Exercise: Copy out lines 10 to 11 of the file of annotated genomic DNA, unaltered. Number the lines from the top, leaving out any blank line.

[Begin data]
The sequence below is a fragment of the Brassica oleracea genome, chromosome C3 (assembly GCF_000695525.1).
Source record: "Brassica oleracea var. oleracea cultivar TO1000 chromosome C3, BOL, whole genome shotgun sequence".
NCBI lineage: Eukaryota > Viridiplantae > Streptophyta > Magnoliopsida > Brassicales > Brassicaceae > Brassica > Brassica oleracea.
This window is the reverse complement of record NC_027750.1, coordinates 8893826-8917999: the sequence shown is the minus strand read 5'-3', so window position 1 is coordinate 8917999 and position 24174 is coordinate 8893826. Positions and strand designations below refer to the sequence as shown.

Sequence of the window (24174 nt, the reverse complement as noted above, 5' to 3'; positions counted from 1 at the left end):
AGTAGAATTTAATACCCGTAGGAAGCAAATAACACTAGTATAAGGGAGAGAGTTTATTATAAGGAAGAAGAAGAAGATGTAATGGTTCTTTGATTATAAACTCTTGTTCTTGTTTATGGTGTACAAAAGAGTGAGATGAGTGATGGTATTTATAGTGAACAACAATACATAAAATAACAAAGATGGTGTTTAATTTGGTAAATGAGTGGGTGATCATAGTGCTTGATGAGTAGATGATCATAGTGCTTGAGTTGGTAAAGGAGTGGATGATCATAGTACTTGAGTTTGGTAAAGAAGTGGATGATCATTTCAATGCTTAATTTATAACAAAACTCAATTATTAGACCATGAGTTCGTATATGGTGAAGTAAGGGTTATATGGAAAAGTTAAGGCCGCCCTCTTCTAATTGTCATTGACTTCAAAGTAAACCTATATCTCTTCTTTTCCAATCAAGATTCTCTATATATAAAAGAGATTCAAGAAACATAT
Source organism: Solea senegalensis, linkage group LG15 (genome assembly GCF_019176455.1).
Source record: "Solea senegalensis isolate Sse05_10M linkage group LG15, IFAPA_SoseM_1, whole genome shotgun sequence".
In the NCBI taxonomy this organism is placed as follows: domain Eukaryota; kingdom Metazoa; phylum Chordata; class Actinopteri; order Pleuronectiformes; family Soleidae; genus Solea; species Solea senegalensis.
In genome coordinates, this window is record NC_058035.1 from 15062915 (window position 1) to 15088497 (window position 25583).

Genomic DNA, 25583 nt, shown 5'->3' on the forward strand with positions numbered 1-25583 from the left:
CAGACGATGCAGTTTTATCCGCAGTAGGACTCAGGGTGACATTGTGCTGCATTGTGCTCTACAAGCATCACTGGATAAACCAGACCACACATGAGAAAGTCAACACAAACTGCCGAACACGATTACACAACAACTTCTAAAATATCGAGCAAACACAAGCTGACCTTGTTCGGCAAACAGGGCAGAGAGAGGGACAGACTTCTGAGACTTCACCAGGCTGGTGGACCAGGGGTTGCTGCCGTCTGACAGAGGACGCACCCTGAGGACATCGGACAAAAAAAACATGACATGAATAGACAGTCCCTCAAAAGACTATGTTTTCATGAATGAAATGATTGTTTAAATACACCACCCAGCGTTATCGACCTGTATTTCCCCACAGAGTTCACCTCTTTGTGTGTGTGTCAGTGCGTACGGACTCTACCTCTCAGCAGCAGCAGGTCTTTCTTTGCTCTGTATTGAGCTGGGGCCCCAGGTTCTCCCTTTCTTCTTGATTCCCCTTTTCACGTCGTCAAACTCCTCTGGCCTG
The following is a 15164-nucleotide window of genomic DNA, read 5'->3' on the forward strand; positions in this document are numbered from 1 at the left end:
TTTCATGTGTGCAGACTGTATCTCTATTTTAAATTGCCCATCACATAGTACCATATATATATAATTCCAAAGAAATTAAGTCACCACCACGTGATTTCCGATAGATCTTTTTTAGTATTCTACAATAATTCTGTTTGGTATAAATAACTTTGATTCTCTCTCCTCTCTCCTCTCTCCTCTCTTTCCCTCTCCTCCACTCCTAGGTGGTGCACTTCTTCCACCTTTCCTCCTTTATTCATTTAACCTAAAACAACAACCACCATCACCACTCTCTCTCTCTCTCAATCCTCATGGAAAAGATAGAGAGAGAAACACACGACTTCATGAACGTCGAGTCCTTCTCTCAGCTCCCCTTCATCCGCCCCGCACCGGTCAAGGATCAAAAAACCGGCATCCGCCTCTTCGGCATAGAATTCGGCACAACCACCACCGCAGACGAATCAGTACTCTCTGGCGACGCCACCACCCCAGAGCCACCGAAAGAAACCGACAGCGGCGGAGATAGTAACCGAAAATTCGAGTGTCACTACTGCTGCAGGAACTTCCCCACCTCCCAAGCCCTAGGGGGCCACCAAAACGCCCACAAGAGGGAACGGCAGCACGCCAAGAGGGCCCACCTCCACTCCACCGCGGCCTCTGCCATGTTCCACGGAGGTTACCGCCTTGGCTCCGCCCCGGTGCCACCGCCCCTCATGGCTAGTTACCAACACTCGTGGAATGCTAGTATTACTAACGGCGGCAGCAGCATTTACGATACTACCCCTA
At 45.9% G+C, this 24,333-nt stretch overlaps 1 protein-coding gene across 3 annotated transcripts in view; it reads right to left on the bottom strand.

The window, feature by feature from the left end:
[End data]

In genome coordinates, this window is record NC_058035.1 from 15062915 (window position 1) to 15088497 (window position 25583).

Genomic DNA, 25583 nt, shown 5'->3' on the forward strand with positions numbered 1-25583 from the left: